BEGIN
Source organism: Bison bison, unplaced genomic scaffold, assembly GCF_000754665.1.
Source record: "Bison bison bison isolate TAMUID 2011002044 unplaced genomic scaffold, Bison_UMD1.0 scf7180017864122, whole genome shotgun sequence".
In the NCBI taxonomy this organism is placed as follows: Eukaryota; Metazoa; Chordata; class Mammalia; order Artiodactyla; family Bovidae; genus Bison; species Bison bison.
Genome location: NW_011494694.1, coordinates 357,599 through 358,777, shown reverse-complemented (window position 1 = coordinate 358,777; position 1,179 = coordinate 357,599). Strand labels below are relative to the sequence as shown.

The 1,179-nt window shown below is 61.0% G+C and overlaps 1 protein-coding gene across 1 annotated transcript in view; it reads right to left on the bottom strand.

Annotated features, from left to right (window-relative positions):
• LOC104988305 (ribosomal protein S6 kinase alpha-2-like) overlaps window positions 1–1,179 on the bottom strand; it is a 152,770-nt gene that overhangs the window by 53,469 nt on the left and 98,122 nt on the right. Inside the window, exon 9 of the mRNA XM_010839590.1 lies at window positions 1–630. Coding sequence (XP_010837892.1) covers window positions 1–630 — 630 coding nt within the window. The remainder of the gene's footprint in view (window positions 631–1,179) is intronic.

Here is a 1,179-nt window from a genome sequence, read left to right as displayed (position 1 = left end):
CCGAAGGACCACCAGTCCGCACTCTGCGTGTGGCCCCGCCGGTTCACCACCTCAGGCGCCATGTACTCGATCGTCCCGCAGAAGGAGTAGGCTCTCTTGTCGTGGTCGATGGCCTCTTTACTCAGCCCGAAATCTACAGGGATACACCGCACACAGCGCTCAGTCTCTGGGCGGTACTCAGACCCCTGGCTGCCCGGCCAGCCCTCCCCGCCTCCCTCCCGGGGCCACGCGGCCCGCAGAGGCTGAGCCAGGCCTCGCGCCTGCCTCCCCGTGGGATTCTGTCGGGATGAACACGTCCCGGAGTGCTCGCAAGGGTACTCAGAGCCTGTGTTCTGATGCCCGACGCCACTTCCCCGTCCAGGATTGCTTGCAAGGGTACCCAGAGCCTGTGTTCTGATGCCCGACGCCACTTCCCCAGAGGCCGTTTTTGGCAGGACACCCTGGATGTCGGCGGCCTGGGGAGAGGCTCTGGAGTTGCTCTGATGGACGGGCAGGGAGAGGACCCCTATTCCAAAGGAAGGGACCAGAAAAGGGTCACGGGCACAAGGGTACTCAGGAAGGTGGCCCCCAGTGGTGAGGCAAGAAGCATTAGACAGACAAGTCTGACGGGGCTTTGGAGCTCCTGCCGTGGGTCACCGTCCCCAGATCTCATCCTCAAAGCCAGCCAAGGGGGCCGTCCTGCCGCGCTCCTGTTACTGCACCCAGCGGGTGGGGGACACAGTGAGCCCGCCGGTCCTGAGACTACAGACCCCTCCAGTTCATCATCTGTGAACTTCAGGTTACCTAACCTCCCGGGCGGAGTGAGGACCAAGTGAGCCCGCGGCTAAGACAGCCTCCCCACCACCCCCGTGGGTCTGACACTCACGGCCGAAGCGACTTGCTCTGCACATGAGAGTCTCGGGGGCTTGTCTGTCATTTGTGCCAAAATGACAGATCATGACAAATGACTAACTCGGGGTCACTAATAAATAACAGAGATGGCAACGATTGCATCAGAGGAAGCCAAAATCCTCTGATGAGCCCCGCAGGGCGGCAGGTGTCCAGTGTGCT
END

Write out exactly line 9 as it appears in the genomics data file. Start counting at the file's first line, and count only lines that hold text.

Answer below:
CCGAAGGACCACCAGTCCGCACTCTGCGTGTGGCCCCGCCGGTTCACCACCTCAGGCGCCATGTACTCGATCGTCCCGCAGAAGGAGTAGGCTCTCTTGTCGTGGTCGATGGCCTCTTTACTCAGCCCGAAATCTACAGGGATACACCGCACACAGCGCTCAGTCTCTGGGCGGTACTCAGACCCCTGGCTGCCCGGCCAGCCCTCCCCGCCTCCCTCCCGGGGCCACGCGGCCCGCAGAGGCTGAGCCAGGCCTCGCGCCTGCCTCCCCGTGGGATTCTGTCGGGATGAACACGTCCCGGAGTGCTCGCAAGGGTACTCAGAGCCTGTGTTCTGATGCCCGACGCCACTTCCCCGTCCAGGATTGCTTGCAAGGGTACCCAGAGCCTGTGTTCTGATGCCCGACGCCACTTCCCCAGAGGCCGTTTTTGGCAGGACACCCTGGATGTCGGCGGCCTGGGGAGAGGCTCTGGAGTTGCTCTGATGGACGGGCAGGGAGAGGACCCCTATTCCAAAGGAAGGGACCAGAAAAGGGTCACGGGCACAAGGGTACTCAGGAAGGTGGCCCCCAGTGGTGAGGCAAGAAGCATTAGACAGACAAGTCTGACGGGGCTTTGGAGCTCCTGCCGTGGGTCACCGTCCCCAGATCTCATCCTCAAAGCCAGCCAAGGGGGCCGTCCTGCCGCGCTCCTGTTACTGCACCCAGCGGGTGGGGGACACAGTGAGCCCGCCGGTCCTGAGACTACAGACCCCTCCAGTTCATCATCTGTGAACTTCAGGTTACCTAACCTCCCGGGCGGAGTGAGGACCAAGTGAGCCCGCGGCTAAGACAGCCTCCCCACCACCCCCGTGGGTCTGACACTCACGGCCGAAGCGACTTGCTCTGCACATGAGAGTCTCGGGGGCTTGTCTGTCATTTGTGCCAAAATGACAGATCATGACAAATGACTAACTCGGGGTCACTAATAAATAACAGAGATGGCAACGATTGCATCAGAGGAAGCCAAAATCCTCTGATGAGCCCCGCAGGGCGGCAGGTGTCCAGTGTGCT